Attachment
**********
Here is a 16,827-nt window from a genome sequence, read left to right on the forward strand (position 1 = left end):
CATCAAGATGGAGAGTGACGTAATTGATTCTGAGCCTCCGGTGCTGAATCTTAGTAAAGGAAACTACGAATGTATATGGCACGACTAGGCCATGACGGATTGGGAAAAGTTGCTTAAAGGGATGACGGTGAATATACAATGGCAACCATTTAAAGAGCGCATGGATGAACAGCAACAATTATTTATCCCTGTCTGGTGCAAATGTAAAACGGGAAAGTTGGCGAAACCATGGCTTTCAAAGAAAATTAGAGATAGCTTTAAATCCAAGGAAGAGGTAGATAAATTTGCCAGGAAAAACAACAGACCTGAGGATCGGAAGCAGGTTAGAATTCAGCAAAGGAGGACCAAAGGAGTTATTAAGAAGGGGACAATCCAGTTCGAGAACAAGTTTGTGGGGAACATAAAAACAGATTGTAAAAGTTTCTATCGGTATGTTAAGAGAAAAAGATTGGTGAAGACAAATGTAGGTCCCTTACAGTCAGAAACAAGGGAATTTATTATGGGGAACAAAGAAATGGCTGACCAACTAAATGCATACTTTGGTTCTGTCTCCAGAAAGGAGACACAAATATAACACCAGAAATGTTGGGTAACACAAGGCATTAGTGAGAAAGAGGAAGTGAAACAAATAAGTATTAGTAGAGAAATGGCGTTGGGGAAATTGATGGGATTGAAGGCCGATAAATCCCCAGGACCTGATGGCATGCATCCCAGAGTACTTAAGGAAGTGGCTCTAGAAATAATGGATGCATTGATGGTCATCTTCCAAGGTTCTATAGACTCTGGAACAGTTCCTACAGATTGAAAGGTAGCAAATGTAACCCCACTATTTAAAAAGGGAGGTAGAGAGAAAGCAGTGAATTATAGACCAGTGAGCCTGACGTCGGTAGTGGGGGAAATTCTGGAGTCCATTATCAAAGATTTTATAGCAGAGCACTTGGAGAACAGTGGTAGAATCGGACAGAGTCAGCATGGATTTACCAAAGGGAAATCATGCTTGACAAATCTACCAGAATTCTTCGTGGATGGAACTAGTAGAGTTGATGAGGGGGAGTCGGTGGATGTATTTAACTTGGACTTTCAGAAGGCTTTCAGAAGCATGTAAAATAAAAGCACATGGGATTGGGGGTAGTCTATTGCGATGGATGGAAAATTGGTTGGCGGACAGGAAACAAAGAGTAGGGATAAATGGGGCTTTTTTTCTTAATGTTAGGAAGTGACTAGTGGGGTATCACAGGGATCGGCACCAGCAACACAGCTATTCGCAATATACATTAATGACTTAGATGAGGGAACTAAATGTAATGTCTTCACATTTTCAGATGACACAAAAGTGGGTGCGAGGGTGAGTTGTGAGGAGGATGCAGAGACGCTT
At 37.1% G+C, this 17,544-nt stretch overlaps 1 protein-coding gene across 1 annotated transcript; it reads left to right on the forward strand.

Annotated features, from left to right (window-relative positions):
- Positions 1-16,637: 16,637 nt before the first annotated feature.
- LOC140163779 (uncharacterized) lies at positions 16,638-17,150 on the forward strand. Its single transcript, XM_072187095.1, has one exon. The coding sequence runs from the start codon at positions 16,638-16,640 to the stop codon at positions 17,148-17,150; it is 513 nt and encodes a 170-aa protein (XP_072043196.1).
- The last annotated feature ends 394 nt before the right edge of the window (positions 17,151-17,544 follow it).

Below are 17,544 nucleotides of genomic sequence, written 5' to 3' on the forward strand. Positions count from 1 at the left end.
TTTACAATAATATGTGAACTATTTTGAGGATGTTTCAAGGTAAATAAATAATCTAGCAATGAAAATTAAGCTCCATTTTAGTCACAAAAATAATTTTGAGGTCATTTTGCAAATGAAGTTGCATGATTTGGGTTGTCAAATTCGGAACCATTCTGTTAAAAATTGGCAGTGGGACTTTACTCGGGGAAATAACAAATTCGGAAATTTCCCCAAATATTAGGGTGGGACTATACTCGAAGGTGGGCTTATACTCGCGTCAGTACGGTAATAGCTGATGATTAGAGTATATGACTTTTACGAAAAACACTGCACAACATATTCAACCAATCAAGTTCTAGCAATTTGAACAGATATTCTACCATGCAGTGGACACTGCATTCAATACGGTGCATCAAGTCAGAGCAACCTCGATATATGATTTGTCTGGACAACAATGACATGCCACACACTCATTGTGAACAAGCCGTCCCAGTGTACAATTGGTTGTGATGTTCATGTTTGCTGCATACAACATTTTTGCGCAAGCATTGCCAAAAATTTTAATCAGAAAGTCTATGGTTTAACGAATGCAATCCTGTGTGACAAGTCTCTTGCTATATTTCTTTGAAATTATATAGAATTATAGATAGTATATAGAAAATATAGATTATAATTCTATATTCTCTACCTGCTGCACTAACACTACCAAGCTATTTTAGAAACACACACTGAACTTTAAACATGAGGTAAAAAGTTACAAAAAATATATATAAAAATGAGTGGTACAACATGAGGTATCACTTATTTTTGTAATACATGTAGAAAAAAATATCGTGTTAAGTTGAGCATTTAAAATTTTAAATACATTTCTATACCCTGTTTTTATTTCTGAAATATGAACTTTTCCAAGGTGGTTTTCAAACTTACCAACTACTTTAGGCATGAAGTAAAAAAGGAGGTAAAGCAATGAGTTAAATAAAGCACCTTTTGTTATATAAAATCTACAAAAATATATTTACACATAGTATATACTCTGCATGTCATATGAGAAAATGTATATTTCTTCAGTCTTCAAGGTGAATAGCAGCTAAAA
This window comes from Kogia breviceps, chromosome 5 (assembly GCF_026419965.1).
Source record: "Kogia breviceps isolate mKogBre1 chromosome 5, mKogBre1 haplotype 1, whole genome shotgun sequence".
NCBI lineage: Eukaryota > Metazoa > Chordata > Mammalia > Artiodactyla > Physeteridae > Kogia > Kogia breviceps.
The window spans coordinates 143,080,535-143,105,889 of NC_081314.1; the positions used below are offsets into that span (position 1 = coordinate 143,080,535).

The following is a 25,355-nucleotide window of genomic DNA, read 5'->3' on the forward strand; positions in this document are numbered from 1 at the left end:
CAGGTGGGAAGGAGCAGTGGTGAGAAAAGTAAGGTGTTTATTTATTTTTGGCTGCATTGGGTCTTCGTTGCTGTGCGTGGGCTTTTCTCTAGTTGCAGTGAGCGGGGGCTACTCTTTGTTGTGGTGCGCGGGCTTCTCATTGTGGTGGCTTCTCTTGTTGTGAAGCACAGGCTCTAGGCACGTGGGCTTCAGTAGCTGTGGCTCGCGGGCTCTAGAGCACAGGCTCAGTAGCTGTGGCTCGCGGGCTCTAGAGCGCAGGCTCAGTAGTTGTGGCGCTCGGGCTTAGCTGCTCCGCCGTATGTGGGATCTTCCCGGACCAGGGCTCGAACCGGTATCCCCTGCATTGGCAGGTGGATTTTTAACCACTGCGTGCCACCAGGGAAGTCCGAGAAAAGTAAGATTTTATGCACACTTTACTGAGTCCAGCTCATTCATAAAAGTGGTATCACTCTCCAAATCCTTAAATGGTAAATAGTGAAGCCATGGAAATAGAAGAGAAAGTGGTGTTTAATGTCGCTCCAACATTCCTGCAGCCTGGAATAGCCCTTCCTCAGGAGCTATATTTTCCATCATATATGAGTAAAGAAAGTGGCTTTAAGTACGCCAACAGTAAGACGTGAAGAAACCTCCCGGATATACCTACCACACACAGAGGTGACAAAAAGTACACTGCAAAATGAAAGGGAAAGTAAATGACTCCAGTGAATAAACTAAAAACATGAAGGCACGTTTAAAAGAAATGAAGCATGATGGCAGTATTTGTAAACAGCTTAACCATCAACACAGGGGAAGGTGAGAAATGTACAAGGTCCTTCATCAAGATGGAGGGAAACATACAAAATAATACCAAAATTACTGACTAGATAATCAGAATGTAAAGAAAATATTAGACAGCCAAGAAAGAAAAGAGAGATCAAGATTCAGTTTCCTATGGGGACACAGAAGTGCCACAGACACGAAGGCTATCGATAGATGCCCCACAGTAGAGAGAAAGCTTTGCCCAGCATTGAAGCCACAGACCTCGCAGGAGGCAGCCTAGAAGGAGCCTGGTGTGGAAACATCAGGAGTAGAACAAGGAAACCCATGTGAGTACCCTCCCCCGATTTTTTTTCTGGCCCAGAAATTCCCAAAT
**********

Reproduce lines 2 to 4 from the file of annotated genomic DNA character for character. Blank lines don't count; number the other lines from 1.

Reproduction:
CATCAAGATGGAGAGTGACGTAATTGATTCTGAGCCTCCGGTGCTGAATCTTAGTAAAGGAAACTACGAATGTATATGGCACGACTAGGCCATGACGGATTGGGAAAAGTTGCTTAAAGGGATGACGGTGAATATACAATGGCAACCATTTAAAGAGCGCATGGATGAACAGCAACAATTATTTATCCCTGTCTGGTGCAAATGTAAAACGGGAAAGTTGGCGAAACCATGGCTTTCAAAGAAAATTAGAGATAGCTTTAAATCCAAGGAAGAGGTAGATAAATTTGCCAGGAAAAACAACAGACCTGAGGATCGGAAGCAGGTTAGAATTCAGCAAAGGAGGACCAAAGGAGTTATTAAGAAGGGGACAATCCAGTTCGAGAACAAGTTTGTGGGGAACATAAAAACAGATTGTAAAAGTTTCTATCGGTATGTTAAGAGAAAAAGATTGGTGAAGACAAATGTAGGTCCCTTACAGTCAGAAACAAGGGAATTTATTATGGGGAACAAAGAAATGGCTGACCAACTAAATGCATACTTTGGTTCTGTCTCCAGAAAGGAGACACAAATATAACACCAGAAATGTTGGGTAACACAAGGCATTAGTGAGAAAGAGGAAGTGAAACAAATAAGTATTAGTAGAGAAATGGCGTTGGGGAAATTGATGGGATTGAAGGCCGATAAATCCCCAGGACCTGATGGCATGCATCCCAGAGTACTTAAGGAAGTGGCTCTAGAAATAATGGATGCATTGATGGTCATCTTCCAAGGTTCTATAGACTCTGGAACAGTTCCTACAGATTGAAAGGTAGCAAATGTAACCCCACTATTTAAAAAGGGAGGTAGAGAGAAAGCAGTGAATTATAGACCAGTGAGCCTGACGTCGGTAGTGGGGGAAATTCTGGAGTCCATTATCAAAGATTTTATAGCAGAGCACTTGGAGAACAGTGGTAGAATCGGACAGAGTCAGCATGGATTTACCAAAGGGAAATCATGCTTGACAAATCTACCAGAATTCTTCGTGGATGGAACTAGTAGAGTTGATGAGGGGGAGTCGGTGGATGTATTTAACTTGGACTTTCAGAAGGCTTTCAGAAGCATGTAAAATAAAAGCACATGGGATTGGGGGTAGTCTATTGCGATGGATGGAAAATTGGTTGGCGGACAGGAAACAAAGAGTAGGGATAAATGGGGCTTTTTTTCTTAATGTTAGGAAGTGACTAGTGGGGTATCACAGGGATCGGCACCAGCAACACAGCTATTCGCAATATACATTAATGACTTAGATGAGGGAACTAAATGTAATGTCTTCACATTTTCAGATGACACAAAAGTGGGTGCGAGGGTGAGTTGTGAGGAGGATGCAGAGACGCTT
At 37.1% G+C, this 17,544-nt stretch overlaps 1 protein-coding gene across 1 annotated transcript; it reads left to right on the forward strand.

Annotated features, from left to right (window-relative positions):